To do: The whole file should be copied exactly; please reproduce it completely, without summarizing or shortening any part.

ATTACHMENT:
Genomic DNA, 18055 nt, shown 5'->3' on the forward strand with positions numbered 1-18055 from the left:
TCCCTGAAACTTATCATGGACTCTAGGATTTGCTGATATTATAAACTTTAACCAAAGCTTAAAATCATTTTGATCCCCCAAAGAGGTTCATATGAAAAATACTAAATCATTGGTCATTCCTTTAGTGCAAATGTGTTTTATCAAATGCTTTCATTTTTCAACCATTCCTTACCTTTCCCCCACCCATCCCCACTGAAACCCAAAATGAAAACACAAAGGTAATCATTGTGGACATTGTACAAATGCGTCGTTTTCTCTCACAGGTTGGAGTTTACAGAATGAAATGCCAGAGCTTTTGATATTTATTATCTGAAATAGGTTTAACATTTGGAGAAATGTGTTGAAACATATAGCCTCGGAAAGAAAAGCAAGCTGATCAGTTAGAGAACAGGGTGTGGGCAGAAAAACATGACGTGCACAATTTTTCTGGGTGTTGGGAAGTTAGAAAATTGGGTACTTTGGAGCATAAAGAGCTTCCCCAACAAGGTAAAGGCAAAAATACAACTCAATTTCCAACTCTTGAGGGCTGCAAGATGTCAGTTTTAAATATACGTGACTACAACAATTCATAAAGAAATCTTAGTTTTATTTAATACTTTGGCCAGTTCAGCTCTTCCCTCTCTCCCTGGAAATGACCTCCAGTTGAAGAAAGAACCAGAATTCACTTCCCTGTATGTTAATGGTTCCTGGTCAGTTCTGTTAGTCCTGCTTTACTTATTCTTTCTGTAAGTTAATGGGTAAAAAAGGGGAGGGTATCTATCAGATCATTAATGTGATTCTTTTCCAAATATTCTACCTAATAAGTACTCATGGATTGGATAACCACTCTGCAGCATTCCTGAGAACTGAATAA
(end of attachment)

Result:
Genomic DNA, 18055 nt, shown 5'->3' on the forward strand with positions numbered 1-18055 from the left:
TCCCTGAAACTTATCATGGACTCTAGGATTTGCTGATATTATAAACTTTAACCAAAGCTTAAAATCATTTTGATCCCCCAAAGAGGTTCATATGAAAAATACTAAATCATTGGTCATTCCTTTAGTGCAAATGTGTTTTATCAAATGCTTTCATTTTTCAACCATTCCTTACCTTTCCCCCACCCATCCCCACTGAAACCCAAAATGAAAACACAAAGGTAATCATTGTGGACATTGTACAAATGCGTCGTTTTCTCTCACAGGTTGGAGTTTACAGAATGAAATGCCAGAGCTTTTGATATTTATTATCTGAAATAGGTTTAACATTTGGAGAAATGTGTTGAAACATATAGCCTCGGAAAGAAAAGCAAGCTGATCAGTTAGAGAACAGGGTGTGGGCAGAAAAACATGACGTGCACAATTTTTCTGGGTGTTGGGAAGTTAGAAAATTGGGTACTTTGGAGCATAAAGAGCTTCCCCAACAAGGTAAAGGCAAAAATACAACTCAATTTCCAACTCTTGAGGGCTGCAAGATGTCAGTTTTAAATATACGTGACTACAACAATTCATAAAGAAATCTTAGTTTTATTTAATACTTTGGCCAGTTCAGCTCTTCCCTCTCTCCCTGGAAATGACCTCCAGTTGAAGAAAGAACCAGAATTCACTTCCCTGTATGTTAATGGTTCCTGGTCAGTTCTGTTAGTCCTGCTTTACTTATTCTTTCTGTAAGTTAATGGGTAAAAAAGGGGAGGGTATCTATCAGATCATTAATGTGATTCTTTTCCAAATATTCTACCTAATAAGTACTCATGGATTGGATAACCACTCTGCAGCATTCCTGAGAACTGAATAA